The unrest in Ferguson is a subject of contentious debate. Whose Streets? takes the audience to ground zero. It lets the locals set the scene. By allowing entrance into the lives of those directly affected by the death of Michael Brown, the filmmakers seek to draw attention to political injustice within the city and around the nation. The protests in Ferguson and the emergence of Black Lives Matter represent a landmark event in civil rights history, and no matter your political orientation, Whose Streets? is unique for documenting a personal perspective.


There’s nothing better than the Grateful Dead, the band that became a counterculture rock phenomenon and the subject of the longest documentary on the True/False program. Rolling the credits nearly four hours after the lights turn off, Long Strange Trip is Amir Bar-Lev’s bucket list project that took nearly 15 years to complete. The epic documentary features a 20-minute intermission that breaks the film into two disparate halves, which coalesce in a documentary that is a verifiable heaven for deadheads and music lovers everywhere.

Creative ‘Non-Fiction’

The True/False organizers make a daring statement about the very essence of documentary with their inclusion of Julian Rosefeldt’s Manifesto. Originally released as a multiscreen art exhibition in Australia, the film dramatizes 13 different artistic manifestos in an anthology piece starring Cate Blanchett in each of the the 13 roles. Blanchett performs as everything from a homeless man babbling about situationism to a conservative mother praying for pop art. Manifesto doesn’t just blur the line between documentary and fiction; it ignores it altogether.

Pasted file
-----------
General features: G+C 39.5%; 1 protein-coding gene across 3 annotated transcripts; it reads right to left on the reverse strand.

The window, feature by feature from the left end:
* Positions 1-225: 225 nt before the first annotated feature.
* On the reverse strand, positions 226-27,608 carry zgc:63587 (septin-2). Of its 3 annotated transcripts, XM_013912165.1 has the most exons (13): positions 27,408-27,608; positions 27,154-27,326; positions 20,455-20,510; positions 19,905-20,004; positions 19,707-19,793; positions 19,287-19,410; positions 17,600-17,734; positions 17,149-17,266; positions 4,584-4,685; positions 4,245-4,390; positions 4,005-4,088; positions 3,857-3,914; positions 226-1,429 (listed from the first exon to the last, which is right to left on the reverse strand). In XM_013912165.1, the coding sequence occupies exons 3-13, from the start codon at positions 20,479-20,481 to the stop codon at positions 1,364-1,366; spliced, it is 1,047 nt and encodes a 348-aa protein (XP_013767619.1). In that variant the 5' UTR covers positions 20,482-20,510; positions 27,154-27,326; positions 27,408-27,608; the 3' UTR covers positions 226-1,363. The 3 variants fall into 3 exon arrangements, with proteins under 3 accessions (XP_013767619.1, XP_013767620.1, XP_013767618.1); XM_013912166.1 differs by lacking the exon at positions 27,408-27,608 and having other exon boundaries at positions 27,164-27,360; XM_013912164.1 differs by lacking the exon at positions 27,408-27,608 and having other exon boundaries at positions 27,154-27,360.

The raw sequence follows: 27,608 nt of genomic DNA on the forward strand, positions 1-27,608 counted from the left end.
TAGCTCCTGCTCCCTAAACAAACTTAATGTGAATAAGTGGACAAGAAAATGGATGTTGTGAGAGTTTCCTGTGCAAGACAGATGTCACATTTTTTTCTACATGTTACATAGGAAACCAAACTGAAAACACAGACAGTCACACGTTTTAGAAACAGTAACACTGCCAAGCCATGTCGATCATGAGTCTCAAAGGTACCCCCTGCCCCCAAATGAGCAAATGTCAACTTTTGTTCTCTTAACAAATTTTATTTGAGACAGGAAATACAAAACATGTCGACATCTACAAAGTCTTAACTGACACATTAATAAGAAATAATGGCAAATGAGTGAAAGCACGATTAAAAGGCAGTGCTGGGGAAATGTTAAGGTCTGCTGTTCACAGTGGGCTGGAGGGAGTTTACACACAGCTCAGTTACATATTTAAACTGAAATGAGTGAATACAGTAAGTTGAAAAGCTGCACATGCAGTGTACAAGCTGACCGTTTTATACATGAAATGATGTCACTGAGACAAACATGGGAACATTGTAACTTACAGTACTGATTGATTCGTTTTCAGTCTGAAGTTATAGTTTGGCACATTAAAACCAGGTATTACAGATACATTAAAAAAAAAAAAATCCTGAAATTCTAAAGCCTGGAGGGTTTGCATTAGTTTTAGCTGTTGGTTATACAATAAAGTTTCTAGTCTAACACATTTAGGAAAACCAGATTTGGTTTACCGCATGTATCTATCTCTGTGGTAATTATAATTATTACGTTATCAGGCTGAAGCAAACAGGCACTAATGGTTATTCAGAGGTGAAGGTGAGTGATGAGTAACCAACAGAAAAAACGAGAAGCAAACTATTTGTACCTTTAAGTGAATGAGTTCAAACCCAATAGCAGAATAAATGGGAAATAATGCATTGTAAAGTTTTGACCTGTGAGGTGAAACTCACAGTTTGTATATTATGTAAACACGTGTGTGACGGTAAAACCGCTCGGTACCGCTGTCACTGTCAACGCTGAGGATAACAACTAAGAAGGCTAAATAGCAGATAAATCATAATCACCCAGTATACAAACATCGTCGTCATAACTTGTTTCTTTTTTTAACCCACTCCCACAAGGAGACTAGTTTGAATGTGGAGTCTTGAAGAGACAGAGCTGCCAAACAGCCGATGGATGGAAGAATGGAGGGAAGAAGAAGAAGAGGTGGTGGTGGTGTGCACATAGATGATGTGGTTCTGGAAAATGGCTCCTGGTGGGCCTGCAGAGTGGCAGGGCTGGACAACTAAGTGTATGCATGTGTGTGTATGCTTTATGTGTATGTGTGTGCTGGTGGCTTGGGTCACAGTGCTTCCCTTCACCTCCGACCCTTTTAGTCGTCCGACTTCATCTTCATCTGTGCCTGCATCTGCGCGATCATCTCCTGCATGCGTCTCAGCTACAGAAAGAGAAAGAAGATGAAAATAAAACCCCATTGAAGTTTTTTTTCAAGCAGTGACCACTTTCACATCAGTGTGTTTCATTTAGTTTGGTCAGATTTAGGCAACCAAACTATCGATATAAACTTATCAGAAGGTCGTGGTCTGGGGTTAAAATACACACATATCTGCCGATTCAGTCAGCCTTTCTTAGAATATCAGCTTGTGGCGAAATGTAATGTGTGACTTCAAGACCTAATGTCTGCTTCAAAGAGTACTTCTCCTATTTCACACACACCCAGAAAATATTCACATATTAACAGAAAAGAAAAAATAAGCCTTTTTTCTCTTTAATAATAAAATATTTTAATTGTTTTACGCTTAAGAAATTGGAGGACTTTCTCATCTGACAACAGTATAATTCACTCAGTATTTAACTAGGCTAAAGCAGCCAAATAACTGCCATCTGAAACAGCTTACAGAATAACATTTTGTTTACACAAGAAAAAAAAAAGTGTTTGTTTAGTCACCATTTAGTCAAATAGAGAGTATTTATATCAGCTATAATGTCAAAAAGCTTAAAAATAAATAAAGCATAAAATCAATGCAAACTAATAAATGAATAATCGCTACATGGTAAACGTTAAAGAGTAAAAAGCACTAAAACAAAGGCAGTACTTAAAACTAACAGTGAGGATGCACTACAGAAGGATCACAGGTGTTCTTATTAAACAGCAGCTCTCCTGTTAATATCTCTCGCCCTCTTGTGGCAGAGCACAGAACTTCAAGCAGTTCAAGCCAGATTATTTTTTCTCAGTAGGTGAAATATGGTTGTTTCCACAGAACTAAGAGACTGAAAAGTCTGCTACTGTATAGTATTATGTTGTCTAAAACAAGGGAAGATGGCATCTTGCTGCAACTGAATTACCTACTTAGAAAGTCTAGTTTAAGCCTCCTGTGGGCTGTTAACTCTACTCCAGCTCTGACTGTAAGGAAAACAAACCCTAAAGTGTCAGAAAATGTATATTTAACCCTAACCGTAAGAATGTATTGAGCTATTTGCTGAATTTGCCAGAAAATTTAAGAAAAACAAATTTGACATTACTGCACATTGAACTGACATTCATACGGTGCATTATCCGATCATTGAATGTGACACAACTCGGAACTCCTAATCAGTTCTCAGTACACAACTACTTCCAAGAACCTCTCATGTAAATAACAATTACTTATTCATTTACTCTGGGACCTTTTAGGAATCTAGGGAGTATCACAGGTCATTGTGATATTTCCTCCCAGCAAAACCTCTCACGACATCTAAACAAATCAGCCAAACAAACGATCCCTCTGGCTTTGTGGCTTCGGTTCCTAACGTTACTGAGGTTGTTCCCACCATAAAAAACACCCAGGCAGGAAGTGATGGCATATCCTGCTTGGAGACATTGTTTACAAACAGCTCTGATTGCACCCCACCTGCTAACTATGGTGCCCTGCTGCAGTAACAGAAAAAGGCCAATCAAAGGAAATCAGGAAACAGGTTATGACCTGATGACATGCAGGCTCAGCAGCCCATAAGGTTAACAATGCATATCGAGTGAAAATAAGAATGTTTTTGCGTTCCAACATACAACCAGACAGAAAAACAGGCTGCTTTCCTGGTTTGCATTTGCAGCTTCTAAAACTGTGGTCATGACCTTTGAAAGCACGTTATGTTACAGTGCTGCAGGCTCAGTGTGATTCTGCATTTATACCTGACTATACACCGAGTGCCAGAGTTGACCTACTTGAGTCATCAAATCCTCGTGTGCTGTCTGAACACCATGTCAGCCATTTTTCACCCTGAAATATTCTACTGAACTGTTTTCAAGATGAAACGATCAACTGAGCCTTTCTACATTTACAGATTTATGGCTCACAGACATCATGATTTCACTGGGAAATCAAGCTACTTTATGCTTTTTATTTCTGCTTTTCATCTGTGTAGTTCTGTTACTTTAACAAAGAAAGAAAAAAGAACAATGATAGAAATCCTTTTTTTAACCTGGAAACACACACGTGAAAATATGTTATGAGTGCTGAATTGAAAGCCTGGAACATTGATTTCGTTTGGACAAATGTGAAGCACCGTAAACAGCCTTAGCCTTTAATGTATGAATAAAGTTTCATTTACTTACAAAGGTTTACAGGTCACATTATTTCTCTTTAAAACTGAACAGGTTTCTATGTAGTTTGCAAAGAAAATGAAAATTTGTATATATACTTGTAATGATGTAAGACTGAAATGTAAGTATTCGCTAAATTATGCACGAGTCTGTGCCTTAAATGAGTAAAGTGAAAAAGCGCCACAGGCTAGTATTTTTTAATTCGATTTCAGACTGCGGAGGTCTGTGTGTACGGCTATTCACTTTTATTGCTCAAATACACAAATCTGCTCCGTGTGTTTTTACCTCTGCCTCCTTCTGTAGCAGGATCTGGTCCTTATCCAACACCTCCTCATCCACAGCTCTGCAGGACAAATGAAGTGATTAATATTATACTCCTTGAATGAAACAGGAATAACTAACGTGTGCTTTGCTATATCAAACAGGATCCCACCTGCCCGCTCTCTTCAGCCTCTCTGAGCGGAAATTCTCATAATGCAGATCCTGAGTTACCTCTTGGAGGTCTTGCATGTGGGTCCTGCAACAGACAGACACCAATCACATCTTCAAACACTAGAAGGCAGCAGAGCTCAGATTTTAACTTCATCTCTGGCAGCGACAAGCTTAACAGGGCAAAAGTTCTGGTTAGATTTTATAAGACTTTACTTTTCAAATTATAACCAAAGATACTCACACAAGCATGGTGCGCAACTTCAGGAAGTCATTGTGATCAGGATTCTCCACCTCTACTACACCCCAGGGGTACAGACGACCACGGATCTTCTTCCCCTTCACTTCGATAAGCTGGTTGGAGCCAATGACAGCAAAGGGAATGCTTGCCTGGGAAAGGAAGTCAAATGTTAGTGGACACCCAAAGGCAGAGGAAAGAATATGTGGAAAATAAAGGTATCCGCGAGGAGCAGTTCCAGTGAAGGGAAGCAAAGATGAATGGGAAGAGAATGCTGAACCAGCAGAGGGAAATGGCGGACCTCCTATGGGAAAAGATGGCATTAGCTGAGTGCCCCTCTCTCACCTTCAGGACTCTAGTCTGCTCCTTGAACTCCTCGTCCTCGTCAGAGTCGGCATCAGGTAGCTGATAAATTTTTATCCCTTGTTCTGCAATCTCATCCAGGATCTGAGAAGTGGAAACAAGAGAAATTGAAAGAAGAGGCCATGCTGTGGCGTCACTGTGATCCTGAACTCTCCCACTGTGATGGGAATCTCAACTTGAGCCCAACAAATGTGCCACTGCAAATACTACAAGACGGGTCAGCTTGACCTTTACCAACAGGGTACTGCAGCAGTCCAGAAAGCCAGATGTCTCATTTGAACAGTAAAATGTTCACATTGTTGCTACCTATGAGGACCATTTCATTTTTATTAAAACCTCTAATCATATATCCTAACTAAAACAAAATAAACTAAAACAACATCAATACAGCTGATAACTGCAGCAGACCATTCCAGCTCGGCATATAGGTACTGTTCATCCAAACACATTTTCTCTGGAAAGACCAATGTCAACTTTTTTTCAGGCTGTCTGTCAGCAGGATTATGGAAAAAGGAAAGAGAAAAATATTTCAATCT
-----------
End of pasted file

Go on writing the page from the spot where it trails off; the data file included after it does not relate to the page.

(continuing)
Social Issues

We live in a world full of problems, and documentaries have become one of the most accessible forms of activism. In Strong Island, Yance Ford steps up as an activist with a secret weapon: empathy. This touching exploration of the murder of Ford’s brother is a testament to all those lost in acts of senseless violence. It exposes the audience to racism on the most personal level possible. Tears are to be expected.

Women in Film

Filmmaker Zayne Akyol was sneered at when she announced her intentions to infiltrate an all-female regiment in the Kurdish Workers Party, or PKK, but infiltrate she did. The results are awe-inspiring. Gulîstan, Land of Roses is a beautiful film named after Akyol’s childhood friend who was killed in service for the PKK, and the material reflects the intimacy of their relationship. She captures these women in close-ups as they load ammunition and clean their guns. Suffice it to say that the intentions of these “roses” are quite thorny.

World Premiere

Sometimes it’s easiest to see problems from the outside. Lindy Lou, Juror Number 2 is French director Florent Vassault's second film concerning death sentencing in America. More than a decade ago, Lindy Lou Isonhood became close friends with a man on death row — the very man that she had sentenced to death. The film follows Isonhood on a statewide search to find the other jurors involved in the conviction. What she discovers are complicated human emotions, including regret and forgiveness, that are best expressed on the silver screen.